According to TDAP, the current trade volume between Pakistan and Kazakhstan amounts to $219 million, which is well below what it could be. Yerzhan Kistafin, Kazakhstan’s Ambassador to Pakistan, is determined to increase the trade volume to $1 billion. Muhammad Farooq, Trade and Investment Officer of Pakistan in Almaty, has also mobilized the Kazakh business community by sharing mutual trade opportunities. For instance, Iranian port Bandar Abbas delivers cargo from Pakistan to Kazakhstan via rail through Turkmenistan.
In contrast, Afghanistan is transporting freight by road through Uzbekistan, Tajikistan, the Kyrgyz Republic, or the Xinjiang province of China via the Kyrgyz Republic. While talking to business representatives at the Karachi Chamber of Commerce and Industry on Feb. 12, 2023, Ambassador Kistafin said “Kazakhstan intends to sign a Transit and Trade Agreement (TTA) with Pakistan, which is very important as it will provide a legal framework to the businesses of both countries to develop trade ties.”
The TTA will accelerate bilateral trade. Kazakhstan’s mission in Pakistan is establishing a Kazakhstan House in Lahore to offer one-window services relating to visa, trade, tourism, culture, education and other areas.
Other areas of cooperation
A relatively new area of cooperation is military. Kazakh military personnel have attended courses on peacekeeping operations in Islamabad. In addition, Kazakhstan is learning from Pakistan’s experience of combating terrorism. Joint counter-terrorist exercises Dostarym-2017 and Dostarym-2019 enhanced the countries’ operational, strategic, and tactical military cooperation.
At the 11th Pakistan and Kazakhstan Inter-Governmental Commission meeting chaired by Deputy Prime Minister and Minister of Trade and Integration Serik Zhumangarin in Islamabad on Dec. 22, 2022, a number of documents were signed on trade, economic, scientific, technological, and cultural cooperation. In November 2022, a Pakistan government delegation visited Astana and met with Zhumangarin to discuss cooperation in the energy sector, particularly gas transit through the Turkmenistan-Afghanistan-Pakistan-India (TAPI) gas pipeline. Syed Murtaza Mahmood, Federal Minister for Industry and Production, said: “Our energy resource demand is growing yearly. Pakistan’s market is extensive, with over 200 million people. Unfortunately, we have no minerals but good transport connectivity and railway infrastructure.”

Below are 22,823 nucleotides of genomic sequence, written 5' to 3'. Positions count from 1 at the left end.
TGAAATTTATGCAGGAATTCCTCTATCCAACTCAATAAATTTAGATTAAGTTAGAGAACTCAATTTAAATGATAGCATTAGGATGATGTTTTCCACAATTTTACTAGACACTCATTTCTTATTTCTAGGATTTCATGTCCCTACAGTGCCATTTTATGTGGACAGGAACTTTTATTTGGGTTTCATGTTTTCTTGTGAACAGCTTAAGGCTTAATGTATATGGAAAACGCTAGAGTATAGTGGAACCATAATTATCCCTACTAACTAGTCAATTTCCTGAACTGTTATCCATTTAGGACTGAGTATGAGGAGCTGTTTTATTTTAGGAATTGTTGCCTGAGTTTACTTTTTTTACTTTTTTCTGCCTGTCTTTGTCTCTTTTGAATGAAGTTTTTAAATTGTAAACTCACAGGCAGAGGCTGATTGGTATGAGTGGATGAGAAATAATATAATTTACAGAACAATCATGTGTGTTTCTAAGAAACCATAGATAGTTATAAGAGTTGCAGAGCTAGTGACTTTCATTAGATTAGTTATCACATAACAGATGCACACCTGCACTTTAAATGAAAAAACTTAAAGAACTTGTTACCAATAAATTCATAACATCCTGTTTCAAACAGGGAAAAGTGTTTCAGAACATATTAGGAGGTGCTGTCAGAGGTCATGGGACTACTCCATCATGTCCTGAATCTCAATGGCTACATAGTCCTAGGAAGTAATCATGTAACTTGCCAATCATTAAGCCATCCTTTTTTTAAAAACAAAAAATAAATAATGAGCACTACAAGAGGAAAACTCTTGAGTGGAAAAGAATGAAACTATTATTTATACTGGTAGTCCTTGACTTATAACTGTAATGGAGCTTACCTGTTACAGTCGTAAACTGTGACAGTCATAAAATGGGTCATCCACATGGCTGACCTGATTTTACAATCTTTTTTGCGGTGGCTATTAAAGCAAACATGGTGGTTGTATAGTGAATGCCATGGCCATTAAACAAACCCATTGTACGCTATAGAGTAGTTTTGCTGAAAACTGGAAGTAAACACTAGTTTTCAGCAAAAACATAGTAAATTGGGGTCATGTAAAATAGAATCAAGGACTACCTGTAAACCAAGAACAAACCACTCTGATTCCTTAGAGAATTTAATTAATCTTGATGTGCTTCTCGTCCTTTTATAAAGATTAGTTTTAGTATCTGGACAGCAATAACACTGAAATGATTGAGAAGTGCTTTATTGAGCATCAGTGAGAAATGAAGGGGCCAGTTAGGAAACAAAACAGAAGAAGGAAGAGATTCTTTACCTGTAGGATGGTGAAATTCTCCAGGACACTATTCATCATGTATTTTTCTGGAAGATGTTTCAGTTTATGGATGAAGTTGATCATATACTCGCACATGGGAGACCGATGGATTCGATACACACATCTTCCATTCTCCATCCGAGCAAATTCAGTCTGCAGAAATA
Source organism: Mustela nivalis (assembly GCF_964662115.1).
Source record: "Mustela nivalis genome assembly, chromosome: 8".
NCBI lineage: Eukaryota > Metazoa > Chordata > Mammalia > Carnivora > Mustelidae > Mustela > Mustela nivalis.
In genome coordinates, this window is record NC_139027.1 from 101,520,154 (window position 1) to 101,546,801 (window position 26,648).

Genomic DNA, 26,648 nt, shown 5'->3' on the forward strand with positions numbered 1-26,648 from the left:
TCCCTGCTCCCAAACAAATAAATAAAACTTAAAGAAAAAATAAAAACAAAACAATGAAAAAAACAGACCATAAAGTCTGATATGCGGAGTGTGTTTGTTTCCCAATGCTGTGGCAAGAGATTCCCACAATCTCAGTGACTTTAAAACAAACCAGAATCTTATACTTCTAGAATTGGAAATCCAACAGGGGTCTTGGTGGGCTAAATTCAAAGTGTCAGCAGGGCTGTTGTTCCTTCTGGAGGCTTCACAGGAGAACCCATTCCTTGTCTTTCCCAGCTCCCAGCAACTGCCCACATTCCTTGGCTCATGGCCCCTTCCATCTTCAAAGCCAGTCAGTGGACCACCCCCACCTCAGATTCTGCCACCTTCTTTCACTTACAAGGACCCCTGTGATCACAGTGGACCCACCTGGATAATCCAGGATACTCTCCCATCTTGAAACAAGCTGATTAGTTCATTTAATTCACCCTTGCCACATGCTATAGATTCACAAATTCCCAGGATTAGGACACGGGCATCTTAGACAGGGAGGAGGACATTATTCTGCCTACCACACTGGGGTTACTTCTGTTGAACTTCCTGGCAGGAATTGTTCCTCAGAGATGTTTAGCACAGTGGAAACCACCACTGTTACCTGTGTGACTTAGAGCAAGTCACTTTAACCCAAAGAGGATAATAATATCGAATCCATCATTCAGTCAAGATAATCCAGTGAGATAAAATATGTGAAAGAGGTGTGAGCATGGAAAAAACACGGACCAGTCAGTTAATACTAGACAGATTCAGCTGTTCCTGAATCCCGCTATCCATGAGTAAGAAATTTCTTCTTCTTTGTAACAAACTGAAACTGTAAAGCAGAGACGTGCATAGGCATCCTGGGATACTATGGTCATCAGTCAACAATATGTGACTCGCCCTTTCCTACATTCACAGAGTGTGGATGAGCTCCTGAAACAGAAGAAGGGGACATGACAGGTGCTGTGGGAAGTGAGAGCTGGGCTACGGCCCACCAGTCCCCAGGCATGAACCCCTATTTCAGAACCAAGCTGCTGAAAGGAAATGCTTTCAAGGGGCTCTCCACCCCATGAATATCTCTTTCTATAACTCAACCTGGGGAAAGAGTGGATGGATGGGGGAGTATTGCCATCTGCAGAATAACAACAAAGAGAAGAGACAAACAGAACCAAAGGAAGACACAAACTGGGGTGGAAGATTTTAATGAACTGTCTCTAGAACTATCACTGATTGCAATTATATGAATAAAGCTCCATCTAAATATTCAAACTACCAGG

Both countries also realize the significance of the banking sector. Last year, a memorandum was signed between Kazakhstan’s Bank CenterCredit and Pakistan’s Bank of Punjab to facilitate trade between both countries. However, Islamic banking in Kazakhstan is relatively new and the experience of Meezan Bank, Pakistan’s premier Islamic financial institution, can be utilized.
There is also scope for cooperation in the education sector in the form of a faculty exchange program. Agreements have been signed between the Al-Farabi National University and Abylkas Saginov Karaganda Technical University on the Kazakh side and the Quaid-e-Azam University on the Pakistani side. Approximately 2,500 Pakistani students are part of medical programs at Kazakh universities.
Moreover, a tripartite arrangement between Kazakhstan, Uzbekistan, and Pakistan, supported by direct flights, would significantly boost trade and tourism since these countries have already established options through rail and road.
Overall, there has been an increase in business activity in recent years. Negotiations have been held between the management of the leading Kazakh retail chain Magnum and the Pakistani company Nimir Chemicals, which is a leader in producing household chemicals and detergents, as well as personal hygiene products. Herbion Pharma, one of the largest pharmaceutical manufacturers in Pakistan with its popular products like Insty and Linkus, has also discussed further expansion of its products in Kazakhstan. A visiting delegation of Pakistani business representatives also met with regional authorities and representatives of the Atameken Chamber of Commerce and Industry, the Shymkent Chamber of Entrepreneurs, the Turkistan Industrial Zone, and Tassai Industrial Zones.
Policy measures like promoting joint ventures under sovereign guarantee, institutional research to explore preferred sectors, and establishing trade centers in the big cities of both countries would help increase bilateral trade.
During his official visit to Astana in November 2022, Chaudhry Salik Hussain, the Federal Minister of the Board of Investment in Pakistan, said, “We see the great interest of Pakistani business in localizing production in Kazakhstan. In this regard, we believe that investment relations between the countries have great potential and we want to expand cooperation in such areas as energy, agricultural industry, mining, and petrochemistry.”
The author is Muhammad Rafiq (Pakistan), a senior banker based in Kazakhstan with a keen interest in Central Asian studies.